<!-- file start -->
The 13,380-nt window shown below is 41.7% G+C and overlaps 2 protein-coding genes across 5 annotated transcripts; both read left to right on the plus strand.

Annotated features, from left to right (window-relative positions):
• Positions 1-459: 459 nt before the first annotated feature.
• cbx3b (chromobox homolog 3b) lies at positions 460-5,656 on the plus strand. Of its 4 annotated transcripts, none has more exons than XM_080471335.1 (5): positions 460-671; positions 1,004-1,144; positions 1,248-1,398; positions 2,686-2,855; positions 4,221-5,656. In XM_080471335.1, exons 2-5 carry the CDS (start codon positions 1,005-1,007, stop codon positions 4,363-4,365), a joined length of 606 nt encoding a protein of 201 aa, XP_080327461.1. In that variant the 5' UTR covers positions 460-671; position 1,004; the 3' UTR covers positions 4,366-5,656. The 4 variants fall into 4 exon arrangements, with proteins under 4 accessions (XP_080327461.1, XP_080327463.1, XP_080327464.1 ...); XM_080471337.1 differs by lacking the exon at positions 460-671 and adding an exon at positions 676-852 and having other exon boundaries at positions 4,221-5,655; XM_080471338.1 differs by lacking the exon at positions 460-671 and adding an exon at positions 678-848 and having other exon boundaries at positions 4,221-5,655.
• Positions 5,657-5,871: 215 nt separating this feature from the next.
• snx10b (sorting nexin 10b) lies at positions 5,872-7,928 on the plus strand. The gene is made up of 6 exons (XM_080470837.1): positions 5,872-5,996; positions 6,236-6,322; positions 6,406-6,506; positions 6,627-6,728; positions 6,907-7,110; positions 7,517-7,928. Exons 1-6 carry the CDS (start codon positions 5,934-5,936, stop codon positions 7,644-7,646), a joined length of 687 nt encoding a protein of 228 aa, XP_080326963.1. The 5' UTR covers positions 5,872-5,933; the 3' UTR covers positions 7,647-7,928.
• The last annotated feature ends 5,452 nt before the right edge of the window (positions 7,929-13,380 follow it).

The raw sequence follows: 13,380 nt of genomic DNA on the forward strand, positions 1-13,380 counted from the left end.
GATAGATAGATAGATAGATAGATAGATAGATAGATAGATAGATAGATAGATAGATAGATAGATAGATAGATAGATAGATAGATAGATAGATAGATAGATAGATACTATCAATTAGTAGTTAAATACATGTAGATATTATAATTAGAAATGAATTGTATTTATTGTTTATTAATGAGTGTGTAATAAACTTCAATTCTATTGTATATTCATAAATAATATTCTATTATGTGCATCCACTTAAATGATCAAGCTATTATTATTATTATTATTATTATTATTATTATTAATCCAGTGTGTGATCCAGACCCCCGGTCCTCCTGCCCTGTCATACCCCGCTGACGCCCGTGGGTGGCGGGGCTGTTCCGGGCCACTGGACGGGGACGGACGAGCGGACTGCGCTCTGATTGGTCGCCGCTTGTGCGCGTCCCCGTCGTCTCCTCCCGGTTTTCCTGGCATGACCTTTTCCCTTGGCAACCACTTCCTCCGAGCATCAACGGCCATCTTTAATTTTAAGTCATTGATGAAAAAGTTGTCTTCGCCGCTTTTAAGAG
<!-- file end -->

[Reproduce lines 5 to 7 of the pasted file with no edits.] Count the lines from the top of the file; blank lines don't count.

• Positions 5,657-5,871: 215 nt separating this feature from the next.
• snx10b (sorting nexin 10b) lies at positions 5,872-7,928 on the plus strand. The gene is made up of 6 exons (XM_080470837.1): positions 5,872-5,996; positions 6,236-6,322; positions 6,406-6,506; positions 6,627-6,728; positions 6,907-7,110; positions 7,517-7,928. Exons 1-6 carry the CDS (start codon positions 5,934-5,936, stop codon positions 7,644-7,646), a joined length of 687 nt encoding a protein of 228 aa, XP_080326963.1. The 5' UTR covers positions 5,872-5,933; the 3' UTR covers positions 7,647-7,928.
• The last annotated feature ends 5,452 nt before the right edge of the window (positions 7,929-13,380 follow it).